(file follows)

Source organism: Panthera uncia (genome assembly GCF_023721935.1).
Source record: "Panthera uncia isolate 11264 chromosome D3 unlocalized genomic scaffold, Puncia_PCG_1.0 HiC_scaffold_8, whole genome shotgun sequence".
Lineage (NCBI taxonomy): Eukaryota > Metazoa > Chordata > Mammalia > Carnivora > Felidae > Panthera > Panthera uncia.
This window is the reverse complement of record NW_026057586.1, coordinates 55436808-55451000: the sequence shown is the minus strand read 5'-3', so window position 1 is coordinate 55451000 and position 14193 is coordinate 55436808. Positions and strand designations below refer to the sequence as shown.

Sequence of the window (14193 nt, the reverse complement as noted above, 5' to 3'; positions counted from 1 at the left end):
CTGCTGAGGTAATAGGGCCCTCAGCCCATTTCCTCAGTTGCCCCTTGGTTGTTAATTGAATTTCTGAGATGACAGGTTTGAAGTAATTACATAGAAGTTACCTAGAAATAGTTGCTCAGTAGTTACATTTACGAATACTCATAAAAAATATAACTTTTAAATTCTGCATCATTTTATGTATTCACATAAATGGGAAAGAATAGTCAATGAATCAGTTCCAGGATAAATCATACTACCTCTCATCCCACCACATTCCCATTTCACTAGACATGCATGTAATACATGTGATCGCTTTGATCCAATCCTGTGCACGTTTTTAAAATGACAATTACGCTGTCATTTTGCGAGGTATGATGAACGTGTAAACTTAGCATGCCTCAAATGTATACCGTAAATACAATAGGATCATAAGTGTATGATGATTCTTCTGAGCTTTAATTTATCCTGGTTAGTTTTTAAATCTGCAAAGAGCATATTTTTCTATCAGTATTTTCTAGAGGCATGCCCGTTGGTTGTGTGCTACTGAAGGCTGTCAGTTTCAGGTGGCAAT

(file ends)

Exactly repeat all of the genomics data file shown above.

Source organism: Panthera uncia (genome assembly GCF_023721935.1).
Source record: "Panthera uncia isolate 11264 chromosome D3 unlocalized genomic scaffold, Puncia_PCG_1.0 HiC_scaffold_8, whole genome shotgun sequence".
Lineage (NCBI taxonomy): Eukaryota > Metazoa > Chordata > Mammalia > Carnivora > Felidae > Panthera > Panthera uncia.
This window is the reverse complement of record NW_026057586.1, coordinates 55436808-55451000: the sequence shown is the minus strand read 5'-3', so window position 1 is coordinate 55451000 and position 14193 is coordinate 55436808. Positions and strand designations below refer to the sequence as shown.

Sequence of the window (14193 nt, the reverse complement as noted above, 5' to 3'; positions counted from 1 at the left end):
CTGCTGAGGTAATAGGGCCCTCAGCCCATTTCCTCAGTTGCCCCTTGGTTGTTAATTGAATTTCTGAGATGACAGGTTTGAAGTAATTACATAGAAGTTACCTAGAAATAGTTGCTCAGTAGTTACATTTACGAATACTCATAAAAAATATAACTTTTAAATTCTGCATCATTTTATGTATTCACATAAATGGGAAAGAATAGTCAATGAATCAGTTCCAGGATAAATCATACTACCTCTCATCCCACCACATTCCCATTTCACTAGACATGCATGTAATACATGTGATCGCTTTGATCCAATCCTGTGCACGTTTTTAAAATGACAATTACGCTGTCATTTTGCGAGGTATGATGAACGTGTAAACTTAGCATGCCTCAAATGTATACCGTAAATACAATAGGATCATAAGTGTATGATGATTCTTCTGAGCTTTAATTTATCCTGGTTAGTTTTTAAATCTGCAAAGAGCATATTTTTCTATCAGTATTTTCTAGAGGCATGCCCGTTGGTTGTGTGCTACTGAAGGCTGTCAGTTTCAGGTGGCAAT